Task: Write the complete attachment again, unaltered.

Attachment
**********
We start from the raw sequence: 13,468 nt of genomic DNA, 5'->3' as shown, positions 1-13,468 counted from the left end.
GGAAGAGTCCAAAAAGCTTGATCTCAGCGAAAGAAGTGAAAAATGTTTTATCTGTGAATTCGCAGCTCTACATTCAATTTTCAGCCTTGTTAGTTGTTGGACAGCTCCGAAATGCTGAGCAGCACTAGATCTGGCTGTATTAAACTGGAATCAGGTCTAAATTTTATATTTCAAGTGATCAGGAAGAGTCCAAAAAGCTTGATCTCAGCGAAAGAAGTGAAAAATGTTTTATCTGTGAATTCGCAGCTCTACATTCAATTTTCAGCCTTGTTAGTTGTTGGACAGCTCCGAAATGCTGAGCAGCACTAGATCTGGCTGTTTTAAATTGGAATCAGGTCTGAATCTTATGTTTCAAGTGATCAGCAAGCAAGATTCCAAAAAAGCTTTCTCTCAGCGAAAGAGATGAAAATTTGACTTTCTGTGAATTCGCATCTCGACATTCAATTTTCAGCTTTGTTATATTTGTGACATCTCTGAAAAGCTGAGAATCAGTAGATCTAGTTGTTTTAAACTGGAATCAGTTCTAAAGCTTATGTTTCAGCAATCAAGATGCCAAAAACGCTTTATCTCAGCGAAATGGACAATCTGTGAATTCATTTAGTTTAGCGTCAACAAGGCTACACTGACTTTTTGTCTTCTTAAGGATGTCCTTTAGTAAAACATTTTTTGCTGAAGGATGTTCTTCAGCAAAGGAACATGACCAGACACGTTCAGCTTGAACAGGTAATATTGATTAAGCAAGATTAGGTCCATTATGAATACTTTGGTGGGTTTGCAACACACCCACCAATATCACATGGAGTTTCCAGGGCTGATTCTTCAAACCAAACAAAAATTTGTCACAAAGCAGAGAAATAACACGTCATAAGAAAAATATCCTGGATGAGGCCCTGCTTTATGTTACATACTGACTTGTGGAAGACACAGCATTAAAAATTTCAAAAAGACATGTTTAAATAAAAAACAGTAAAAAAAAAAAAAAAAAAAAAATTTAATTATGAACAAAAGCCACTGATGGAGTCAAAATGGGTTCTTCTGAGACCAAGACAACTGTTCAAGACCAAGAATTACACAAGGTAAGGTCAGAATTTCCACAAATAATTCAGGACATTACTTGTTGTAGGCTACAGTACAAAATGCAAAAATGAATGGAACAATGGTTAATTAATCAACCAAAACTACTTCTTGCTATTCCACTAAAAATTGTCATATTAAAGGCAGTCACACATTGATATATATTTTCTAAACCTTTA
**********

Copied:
We start from the raw sequence: 13,468 nt of genomic DNA, 5'->3' as shown, positions 1-13,468 counted from the left end.
GGAAGAGTCCAAAAAGCTTGATCTCAGCGAAAGAAGTGAAAAATGTTTTATCTGTGAATTCGCAGCTCTACATTCAATTTTCAGCCTTGTTAGTTGTTGGACAGCTCCGAAATGCTGAGCAGCACTAGATCTGGCTGTATTAAACTGGAATCAGGTCTAAATTTTATATTTCAAGTGATCAGGAAGAGTCCAAAAAGCTTGATCTCAGCGAAAGAAGTGAAAAATGTTTTATCTGTGAATTCGCAGCTCTACATTCAATTTTCAGCCTTGTTAGTTGTTGGACAGCTCCGAAATGCTGAGCAGCACTAGATCTGGCTGTTTTAAATTGGAATCAGGTCTGAATCTTATGTTTCAAGTGATCAGCAAGCAAGATTCCAAAAAAGCTTTCTCTCAGCGAAAGAGATGAAAATTTGACTTTCTGTGAATTCGCATCTCGACATTCAATTTTCAGCTTTGTTATATTTGTGACATCTCTGAAAAGCTGAGAATCAGTAGATCTAGTTGTTTTAAACTGGAATCAGTTCTAAAGCTTATGTTTCAGCAATCAAGATGCCAAAAACGCTTTATCTCAGCGAAATGGACAATCTGTGAATTCATTTAGTTTAGCGTCAACAAGGCTACACTGACTTTTTGTCTTCTTAAGGATGTCCTTTAGTAAAACATTTTTTGCTGAAGGATGTTCTTCAGCAAAGGAACATGACCAGACACGTTCAGCTTGAACAGGTAATATTGATTAAGCAAGATTAGGTCCATTATGAATACTTTGGTGGGTTTGCAACACACCCACCAATATCACATGGAGTTTCCAGGGCTGATTCTTCAAACCAAACAAAAATTTGTCACAAAGCAGAGAAATAACACGTCATAAGAAAAATATCCTGGATGAGGCCCTGCTTTATGTTACATACTGACTTGTGGAAGACACAGCATTAAAAATTTCAAAAAGACATGTTTAAATAAAAAACAGTAAAAAAAAAAAAAAAAAAAAAATTTAATTATGAACAAAAGCCACTGATGGAGTCAAAATGGGTTCTTCTGAGACCAAGACAACTGTTCAAGACCAAGAATTACACAAGGTAAGGTCAGAATTTCCACAAATAATTCAGGACATTACTTGTTGTAGGCTACAGTACAAAATGCAAAAATGAATGGAACAATGGTTAATTAATCAACCAAAACTACTTCTTGCTATTCCACTAAAAATTGTCATATTAAAGGCAGTCACACATTGATATATATTTTCTAAACCTTTA